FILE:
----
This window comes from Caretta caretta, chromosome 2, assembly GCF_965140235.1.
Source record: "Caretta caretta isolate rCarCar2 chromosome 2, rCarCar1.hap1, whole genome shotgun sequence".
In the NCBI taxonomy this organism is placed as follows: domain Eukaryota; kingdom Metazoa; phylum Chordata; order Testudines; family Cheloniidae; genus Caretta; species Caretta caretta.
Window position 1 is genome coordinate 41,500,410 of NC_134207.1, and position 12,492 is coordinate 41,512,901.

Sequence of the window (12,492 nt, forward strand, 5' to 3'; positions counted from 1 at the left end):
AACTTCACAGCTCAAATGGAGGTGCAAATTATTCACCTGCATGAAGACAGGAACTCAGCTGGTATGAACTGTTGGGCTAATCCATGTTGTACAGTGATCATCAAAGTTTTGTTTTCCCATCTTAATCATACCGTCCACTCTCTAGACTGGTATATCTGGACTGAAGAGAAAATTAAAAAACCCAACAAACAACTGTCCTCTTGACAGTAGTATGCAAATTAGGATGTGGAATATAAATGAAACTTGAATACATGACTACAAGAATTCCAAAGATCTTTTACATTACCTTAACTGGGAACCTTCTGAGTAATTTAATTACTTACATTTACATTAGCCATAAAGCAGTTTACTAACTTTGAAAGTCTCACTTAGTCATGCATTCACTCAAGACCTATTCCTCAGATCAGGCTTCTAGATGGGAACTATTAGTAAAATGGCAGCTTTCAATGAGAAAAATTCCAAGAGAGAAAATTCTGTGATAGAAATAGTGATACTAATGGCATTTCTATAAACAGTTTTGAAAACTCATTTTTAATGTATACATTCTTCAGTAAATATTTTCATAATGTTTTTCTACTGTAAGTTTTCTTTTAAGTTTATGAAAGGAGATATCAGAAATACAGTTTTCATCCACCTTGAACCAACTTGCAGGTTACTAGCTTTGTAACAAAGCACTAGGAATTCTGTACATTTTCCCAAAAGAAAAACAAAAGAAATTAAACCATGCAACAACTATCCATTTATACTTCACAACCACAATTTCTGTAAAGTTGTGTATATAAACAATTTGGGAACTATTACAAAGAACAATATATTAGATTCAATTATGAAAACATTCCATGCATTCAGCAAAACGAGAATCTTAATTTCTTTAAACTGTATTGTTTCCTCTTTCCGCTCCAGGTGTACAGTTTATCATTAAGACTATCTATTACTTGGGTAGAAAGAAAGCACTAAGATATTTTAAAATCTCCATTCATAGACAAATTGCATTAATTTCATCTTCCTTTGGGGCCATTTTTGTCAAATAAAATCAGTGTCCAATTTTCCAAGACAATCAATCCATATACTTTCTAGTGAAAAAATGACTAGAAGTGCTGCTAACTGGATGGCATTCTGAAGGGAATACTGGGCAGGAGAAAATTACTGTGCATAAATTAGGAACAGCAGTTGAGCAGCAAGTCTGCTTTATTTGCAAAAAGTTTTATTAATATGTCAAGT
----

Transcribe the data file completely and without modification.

This window comes from Caretta caretta, chromosome 2, assembly GCF_965140235.1.
Source record: "Caretta caretta isolate rCarCar2 chromosome 2, rCarCar1.hap1, whole genome shotgun sequence".
In the NCBI taxonomy this organism is placed as follows: domain Eukaryota; kingdom Metazoa; phylum Chordata; order Testudines; family Cheloniidae; genus Caretta; species Caretta caretta.
Window position 1 is genome coordinate 41,500,410 of NC_134207.1, and position 12,492 is coordinate 41,512,901.

Sequence of the window (12,492 nt, forward strand, 5' to 3'; positions counted from 1 at the left end):
AACTTCACAGCTCAAATGGAGGTGCAAATTATTCACCTGCATGAAGACAGGAACTCAGCTGGTATGAACTGTTGGGCTAATCCATGTTGTACAGTGATCATCAAAGTTTTGTTTTCCCATCTTAATCATACCGTCCACTCTCTAGACTGGTATATCTGGACTGAAGAGAAAATTAAAAAACCCAACAAACAACTGTCCTCTTGACAGTAGTATGCAAATTAGGATGTGGAATATAAATGAAACTTGAATACATGACTACAAGAATTCCAAAGATCTTTTACATTACCTTAACTGGGAACCTTCTGAGTAATTTAATTACTTACATTTACATTAGCCATAAAGCAGTTTACTAACTTTGAAAGTCTCACTTAGTCATGCATTCACTCAAGACCTATTCCTCAGATCAGGCTTCTAGATGGGAACTATTAGTAAAATGGCAGCTTTCAATGAGAAAAATTCCAAGAGAGAAAATTCTGTGATAGAAATAGTGATACTAATGGCATTTCTATAAACAGTTTTGAAAACTCATTTTTAATGTATACATTCTTCAGTAAATATTTTCATAATGTTTTTCTACTGTAAGTTTTCTTTTAAGTTTATGAAAGGAGATATCAGAAATACAGTTTTCATCCACCTTGAACCAACTTGCAGGTTACTAGCTTTGTAACAAAGCACTAGGAATTCTGTACATTTTCCCAAAAGAAAAACAAAAGAAATTAAACCATGCAACAACTATCCATTTATACTTCACAACCACAATTTCTGTAAAGTTGTGTATATAAACAATTTGGGAACTATTACAAAGAACAATATATTAGATTCAATTATGAAAACATTCCATGCATTCAGCAAAACGAGAATCTTAATTTCTTTAAACTGTATTGTTTCCTCTTTCCGCTCCAGGTGTACAGTTTATCATTAAGACTATCTATTACTTGGGTAGAAAGAAAGCACTAAGATATTTTAAAATCTCCATTCATAGACAAATTGCATTAATTTCATCTTCCTTTGGGGCCATTTTTGTCAAATAAAATCAGTGTCCAATTTTCCAAGACAATCAATCCATATACTTTCTAGTGAAAAAATGACTAGAAGTGCTGCTAACTGGATGGCATTCTGAAGGGAATACTGGGCAGGAGAAAATTACTGTGCATAAATTAGGAACAGCAGTTGAGCAGCAAGTCTGCTTTATTTGCAAAAAGTTTTATTAATATGTCAAGT